- Some heavy hitters are investing in this AI startup
- A breakthrough in microLED screen technology
- Let’s steer clear of this former EV high-flyer
Last week, I had the great pleasure of being a very rare return guest on the Glenn Beck video podcast.
So much has happened in the world of tech and biotech since we last sat down in the studio together, so naturally we had a lot to talk about.
I don’t think our timing could have been better, either. Glenn has been passionate about exploring artificial intelligence (AI) and its future implications. Given the developments in generate AI in just the last three months, we had a lot to talk about.
We explored how this technology will change our daily lives and how we’ll feel as if we all have a personal executive assistant helping us throughout the day. We also examined how this technology can be distorted and heavily biased, potentially creating even greater societal problems.
I also gave an example on how this technology could democratize access to a first-class education by making it accessible to every child on the planet. And if anyone is wondering what it means to be “AIsexual”, you’ll have to listen to find out.
The topic of the state of clean energy and nuclear fusion was also part of the discussion. It’s something that we’re both quite passionate about, and I provided some guidance on how quickly things are developing. (Hint: it’s very positive news.)
We also discussed what will not only become one of the biggest events of the year, but one of the most important moments in history, and it’s just weeks away. It will literally transform an industry for reasons that I explained, and it will also shift the trajectory of humanity.
If you have some time, I’d like to encourage you to view the podcast with Glenn. You can click the image below to view the full episode.
The conversational format is not only fun, but it gives me more latitude to discuss the impacts of these technological developments in more depth than I can do in The Bleeding Edge. I hope you enjoy it.
The next big generative AI company…
We explored just a few weeks ago how venture capitalists (VCs) are pouring an avalanche of money into generative artificial intelligence (AI) companies this year. I would argue there’s more money looking to invest than there are generative AI companies to invest in. This is the hottest area of high tech right now.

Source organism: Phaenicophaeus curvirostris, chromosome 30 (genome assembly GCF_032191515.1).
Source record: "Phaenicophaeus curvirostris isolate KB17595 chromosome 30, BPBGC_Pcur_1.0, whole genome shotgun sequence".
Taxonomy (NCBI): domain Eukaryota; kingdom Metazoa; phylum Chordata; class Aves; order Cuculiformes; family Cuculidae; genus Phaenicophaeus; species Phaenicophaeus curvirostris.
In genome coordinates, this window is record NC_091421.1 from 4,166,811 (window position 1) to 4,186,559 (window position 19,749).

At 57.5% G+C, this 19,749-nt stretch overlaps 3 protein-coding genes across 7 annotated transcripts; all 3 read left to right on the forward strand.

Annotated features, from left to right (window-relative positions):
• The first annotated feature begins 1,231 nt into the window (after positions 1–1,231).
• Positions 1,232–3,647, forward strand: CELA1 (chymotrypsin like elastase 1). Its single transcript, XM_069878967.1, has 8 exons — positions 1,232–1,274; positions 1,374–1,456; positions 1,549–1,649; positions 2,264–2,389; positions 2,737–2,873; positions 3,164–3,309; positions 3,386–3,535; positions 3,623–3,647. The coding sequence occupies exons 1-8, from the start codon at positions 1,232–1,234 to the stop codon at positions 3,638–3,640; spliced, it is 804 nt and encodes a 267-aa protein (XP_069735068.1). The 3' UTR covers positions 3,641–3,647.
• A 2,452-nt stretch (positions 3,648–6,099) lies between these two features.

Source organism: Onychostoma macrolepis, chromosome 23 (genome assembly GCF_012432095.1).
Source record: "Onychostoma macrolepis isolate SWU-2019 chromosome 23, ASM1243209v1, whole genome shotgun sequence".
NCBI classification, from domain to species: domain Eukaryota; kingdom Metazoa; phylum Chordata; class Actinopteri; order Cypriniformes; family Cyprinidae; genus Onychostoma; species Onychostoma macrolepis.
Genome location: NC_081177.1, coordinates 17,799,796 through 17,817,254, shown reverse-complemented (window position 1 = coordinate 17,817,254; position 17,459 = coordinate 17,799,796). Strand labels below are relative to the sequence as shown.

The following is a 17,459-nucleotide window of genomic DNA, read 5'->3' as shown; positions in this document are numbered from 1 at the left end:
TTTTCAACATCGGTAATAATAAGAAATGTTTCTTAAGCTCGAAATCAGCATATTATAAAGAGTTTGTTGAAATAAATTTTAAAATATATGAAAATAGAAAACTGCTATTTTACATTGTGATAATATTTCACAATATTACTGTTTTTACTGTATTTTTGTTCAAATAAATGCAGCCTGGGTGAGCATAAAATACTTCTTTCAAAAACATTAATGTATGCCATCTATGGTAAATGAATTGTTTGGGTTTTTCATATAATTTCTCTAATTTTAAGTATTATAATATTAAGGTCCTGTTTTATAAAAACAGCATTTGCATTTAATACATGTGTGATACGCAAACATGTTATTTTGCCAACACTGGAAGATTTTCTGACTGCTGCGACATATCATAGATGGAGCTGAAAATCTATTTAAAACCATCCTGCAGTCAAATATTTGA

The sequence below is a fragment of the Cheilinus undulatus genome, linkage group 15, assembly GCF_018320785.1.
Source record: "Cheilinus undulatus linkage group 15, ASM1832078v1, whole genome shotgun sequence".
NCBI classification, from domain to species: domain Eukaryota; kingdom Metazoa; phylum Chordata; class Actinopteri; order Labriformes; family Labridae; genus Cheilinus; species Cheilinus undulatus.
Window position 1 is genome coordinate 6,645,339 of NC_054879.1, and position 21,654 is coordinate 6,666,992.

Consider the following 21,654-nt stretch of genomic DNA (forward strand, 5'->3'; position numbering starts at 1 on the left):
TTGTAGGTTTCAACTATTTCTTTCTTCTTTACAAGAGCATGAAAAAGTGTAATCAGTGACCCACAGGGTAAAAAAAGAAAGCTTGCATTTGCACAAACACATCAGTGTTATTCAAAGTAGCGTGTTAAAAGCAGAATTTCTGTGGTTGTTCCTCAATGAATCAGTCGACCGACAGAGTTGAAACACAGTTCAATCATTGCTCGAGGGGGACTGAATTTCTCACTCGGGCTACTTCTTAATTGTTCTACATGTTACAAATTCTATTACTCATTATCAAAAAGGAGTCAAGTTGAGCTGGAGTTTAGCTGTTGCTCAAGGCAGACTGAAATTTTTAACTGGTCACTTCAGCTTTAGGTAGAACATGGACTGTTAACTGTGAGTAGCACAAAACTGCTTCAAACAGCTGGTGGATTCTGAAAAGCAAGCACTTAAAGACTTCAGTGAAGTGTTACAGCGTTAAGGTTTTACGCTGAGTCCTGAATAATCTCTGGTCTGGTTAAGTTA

Well, there’s another generative AI company that’s on the rise. It’s called Cohere. And it’s backed by some heavy hitters in AI.
Like ChatGPT and Bard, Cohere’s AI will be able to have intelligent conversations with humans and create content on demand. The AI will also be able to classify objects and text. And it will even be able to automatically capture the semantic meaning of a text.
That said, Cohere’s taking a different approach in that it plans to focus on the enterprise market. It’s creating Application Programming Interfaces (APIs) that will allow any enterprise or software application to “hook into” its generative AI.
In other words, Cohere will empower companies to create their own AI products using its technology. What’s more, Cohere plans to be business neutral. Here’s what I mean…
As we know, Microsoft now owns around 75% of OpenAI. As such, ChatGPT is featured in Microsoft’s suite of products… but Microsoft’s control of OpenAI will limit its adoption by other enterprise companies.
In just the same way Google is integrating Bard into its own suite of products… but Bard won’t be found in any products from Google’s competitors.